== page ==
Objective and Contribution

Proposed an effective unsupervised method of generating pseudo-labels for Electronic Health Records (EHRs) by taking advantage of the intrinsic correlation between multiple EHRs. We then used this pseudo-labels to train an extractive summariser to help physicians better digest EHRs. Specifically this paper answers the following three research questions:

  1. How to measure the quality of disease-specific summarisation for the same patient?

  2. How can we use research question 1 to generate effective and accurate pseudo-labels?

  3. Given the generated pseudo-labels, what model architecture should be used for summarisation in a medical setting?


Problem definition

For most patients, there exist many EHRs recorded over time. Our objective is to find a subset of these EHRs that best summarises patient’s information for a specific disease. The figure above showcase our overall architecture. For the first research question, we observed that physicians tend to focus on medical entities when reading and summarising clinical notes and so we proposed to summarise clinical notes to cover more relevant entities.

Each EHR has an entity set that contains all the medical entities. As you can imagine, each EHR could contains more than hundreds of entities and capturing all of them is a very challenging problem. To capture these entities, we observed that information in earlier health record usually persist through to later records, reminding physicians to pay attention for future treatments. Inspired by this, we use a coverage score to evaluate the quality of an EHR based on one of its later records. We used inverse document frequency to measure the importance of an entity in the entire corpus and measures semantic similarity between the entity and sentences in the EHR by encoding them using word embeddings trained on PubMed.

Pseudo-labelling with Integer Linear Programming (ILP)

We used integer linear programming with length constraints to generate binary pseudo-labels for an EHR using later records. The following is the final optimisation problem:

Summarisation Model

Here, we use the generated pseudo-labels to train a supervised extractive summarisation model to summarise medical records. The model consists of two-layer biGRU, where the first one focuses on the word level and generate sentence embedding and the second one focuses on sentence level using the output from the first layer and compute the final representation for each sentence. For the output layer, we have logistic function with several features including content, salience, novelty, and position. The salience feature will helps us identify how important the current sentence is to the entire note and the novelty feature helps us with reducing redundancy.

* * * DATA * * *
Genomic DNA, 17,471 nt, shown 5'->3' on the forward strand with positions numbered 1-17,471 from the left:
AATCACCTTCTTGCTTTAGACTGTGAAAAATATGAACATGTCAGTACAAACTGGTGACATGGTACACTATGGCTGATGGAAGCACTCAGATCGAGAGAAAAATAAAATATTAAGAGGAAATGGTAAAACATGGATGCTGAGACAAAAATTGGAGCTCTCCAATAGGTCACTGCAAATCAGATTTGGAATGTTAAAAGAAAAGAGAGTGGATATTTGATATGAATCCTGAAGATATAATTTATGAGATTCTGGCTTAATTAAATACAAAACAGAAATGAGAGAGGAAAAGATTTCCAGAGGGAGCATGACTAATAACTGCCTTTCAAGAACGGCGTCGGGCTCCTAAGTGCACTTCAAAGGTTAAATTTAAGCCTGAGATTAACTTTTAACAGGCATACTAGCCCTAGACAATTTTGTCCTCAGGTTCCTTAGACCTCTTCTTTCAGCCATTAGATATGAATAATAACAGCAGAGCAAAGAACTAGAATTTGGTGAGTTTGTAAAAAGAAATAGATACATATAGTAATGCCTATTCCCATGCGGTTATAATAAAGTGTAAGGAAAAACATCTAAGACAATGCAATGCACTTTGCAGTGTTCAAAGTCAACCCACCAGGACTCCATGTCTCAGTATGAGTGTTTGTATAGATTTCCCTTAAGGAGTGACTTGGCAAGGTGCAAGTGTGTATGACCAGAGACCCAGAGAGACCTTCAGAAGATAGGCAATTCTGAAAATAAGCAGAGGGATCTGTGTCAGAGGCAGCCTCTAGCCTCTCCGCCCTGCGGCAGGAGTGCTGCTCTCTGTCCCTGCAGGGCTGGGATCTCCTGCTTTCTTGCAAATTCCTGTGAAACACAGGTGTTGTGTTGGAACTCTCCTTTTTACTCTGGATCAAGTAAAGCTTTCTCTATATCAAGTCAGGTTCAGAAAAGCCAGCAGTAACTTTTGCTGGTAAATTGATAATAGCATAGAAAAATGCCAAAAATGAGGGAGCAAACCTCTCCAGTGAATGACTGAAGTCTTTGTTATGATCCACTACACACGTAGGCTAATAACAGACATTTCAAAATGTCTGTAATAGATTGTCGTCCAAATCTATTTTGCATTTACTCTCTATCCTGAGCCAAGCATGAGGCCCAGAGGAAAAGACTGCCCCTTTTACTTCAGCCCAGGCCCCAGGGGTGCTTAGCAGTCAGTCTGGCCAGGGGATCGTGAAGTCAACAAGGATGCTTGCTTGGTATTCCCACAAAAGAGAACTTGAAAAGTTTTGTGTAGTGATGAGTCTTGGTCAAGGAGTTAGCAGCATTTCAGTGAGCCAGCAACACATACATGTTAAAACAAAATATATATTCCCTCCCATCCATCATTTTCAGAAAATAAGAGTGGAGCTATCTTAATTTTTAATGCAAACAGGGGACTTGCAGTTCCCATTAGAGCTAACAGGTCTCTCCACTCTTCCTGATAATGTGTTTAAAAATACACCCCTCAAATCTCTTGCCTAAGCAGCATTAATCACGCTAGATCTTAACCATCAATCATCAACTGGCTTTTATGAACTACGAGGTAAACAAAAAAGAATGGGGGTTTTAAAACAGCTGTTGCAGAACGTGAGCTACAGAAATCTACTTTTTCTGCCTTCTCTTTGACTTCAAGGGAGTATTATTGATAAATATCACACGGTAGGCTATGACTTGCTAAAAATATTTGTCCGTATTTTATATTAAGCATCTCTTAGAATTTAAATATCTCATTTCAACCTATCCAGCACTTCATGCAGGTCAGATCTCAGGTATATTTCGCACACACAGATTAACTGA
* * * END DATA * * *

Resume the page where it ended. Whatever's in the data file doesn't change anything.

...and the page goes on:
Experiments and Results

Our evaluation dataset is Medical Information Mart for Intensive Care III (MIMIC-III). We extracted a total of 5875 admissions that contain at least one diagnostic ICD code related to heart disease. We also utilise the clinical notes from the NOTEEVENTS table. We hired an experienced physicians to manually annotated 25 clinical notes and compared the results of our models during inference time. Our evaluation metric is the standard summarisation metric of ROUGE scores.

Models Comparison

Our approach is unsupervised since we don’t required any external annotations and so all our baseline models comparison are unsupervised:

  1. Most-Entity (ME). Picks sentences with most medical entities

  2. TF-IDF.

  3. TF-IDF + MMR (TM). Extension of TFIDF which aims to reduce duplication of information as MMR measures reduces the weight of sentence that has high similarity to the sentences that have already been selected

  4. Ablation variation of our own model. We have our model without novelty feature, without position feature, and our full model


As shown in the result table above, our model achieved the highest ROUGE scores against all our baseline models. We also observed that redundancy heavily affects our summarisation models. Both MMR and novelty feature improves the performance of TF-IDF and our model significantly. The position feature has also proven to improve performance and this is to be expected as clinical notes are often written with a structured template.

The table below showcase some examples of extracted sentences by our models and compares it to the physician’s annotation. From the table, we can see that ME and TM have strong tendency to select long sentences with more entities, which it’s to be expected. This means that they both failed to select important short sentences like sentence 1 and 2. Our model also suffers from this problem but it’s less severe. The weakness of TM is that by using TFIDF, when sentences contain infrequent terms, it can mislead the model into classifying it as being important but in medical domain, terms are often very specific and so although infrequent terms, they might not be relevant to a particular disease. Our model is shown to select sentences very similar to our physician’s annotation.

Conclusion and Future Work

Overall, we explored three research questions in summarising EHRs:

  1. Used medical entities to cover intrinsic correlation between multiple EHRs for one patient

  2. Developed an optimisation target and used ILP to generate pseudo-labels

  3. Used the generated pseudo-labels to train our supervised extractive summarisation model

Potential future work could involve adding new features such as coverage or attention mechanism to our extractive summarisation model to avoid duplications and paying special attentions to parts of the sentence that are important.



Data Scientist

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